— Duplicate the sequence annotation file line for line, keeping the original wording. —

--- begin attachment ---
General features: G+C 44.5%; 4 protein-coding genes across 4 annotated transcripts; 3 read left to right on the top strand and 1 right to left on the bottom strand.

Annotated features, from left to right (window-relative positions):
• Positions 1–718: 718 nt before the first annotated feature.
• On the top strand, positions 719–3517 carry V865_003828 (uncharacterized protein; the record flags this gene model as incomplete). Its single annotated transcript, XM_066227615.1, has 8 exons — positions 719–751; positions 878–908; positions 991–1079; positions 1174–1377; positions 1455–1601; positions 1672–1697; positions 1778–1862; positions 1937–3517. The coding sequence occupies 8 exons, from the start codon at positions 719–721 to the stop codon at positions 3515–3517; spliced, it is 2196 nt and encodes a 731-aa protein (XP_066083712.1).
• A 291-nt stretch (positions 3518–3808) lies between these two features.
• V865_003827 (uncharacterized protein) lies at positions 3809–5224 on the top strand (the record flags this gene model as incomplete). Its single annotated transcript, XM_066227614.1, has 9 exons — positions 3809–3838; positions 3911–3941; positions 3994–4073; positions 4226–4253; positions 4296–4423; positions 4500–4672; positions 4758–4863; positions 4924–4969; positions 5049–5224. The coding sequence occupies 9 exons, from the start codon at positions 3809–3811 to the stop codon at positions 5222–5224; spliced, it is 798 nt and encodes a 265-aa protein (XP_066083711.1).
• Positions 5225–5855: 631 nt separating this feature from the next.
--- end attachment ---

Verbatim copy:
General features: G+C 44.5%; 4 protein-coding genes across 4 annotated transcripts; 3 read left to right on the top strand and 1 right to left on the bottom strand.

Annotated features, from left to right (window-relative positions):
• Positions 1–718: 718 nt before the first annotated feature.
• On the top strand, positions 719–3517 carry V865_003828 (uncharacterized protein; the record flags this gene model as incomplete). Its single annotated transcript, XM_066227615.1, has 8 exons — positions 719–751; positions 878–908; positions 991–1079; positions 1174–1377; positions 1455–1601; positions 1672–1697; positions 1778–1862; positions 1937–3517. The coding sequence occupies 8 exons, from the start codon at positions 719–721 to the stop codon at positions 3515–3517; spliced, it is 2196 nt and encodes a 731-aa protein (XP_066083712.1).
• A 291-nt stretch (positions 3518–3808) lies between these two features.
• V865_003827 (uncharacterized protein) lies at positions 3809–5224 on the top strand (the record flags this gene model as incomplete). Its single annotated transcript, XM_066227614.1, has 9 exons — positions 3809–3838; positions 3911–3941; positions 3994–4073; positions 4226–4253; positions 4296–4423; positions 4500–4672; positions 4758–4863; positions 4924–4969; positions 5049–5224. The coding sequence occupies 9 exons, from the start codon at positions 3809–3811 to the stop codon at positions 5222–5224; spliced, it is 798 nt and encodes a 265-aa protein (XP_066083711.1).
• Positions 5225–5855: 631 nt separating this feature from the next.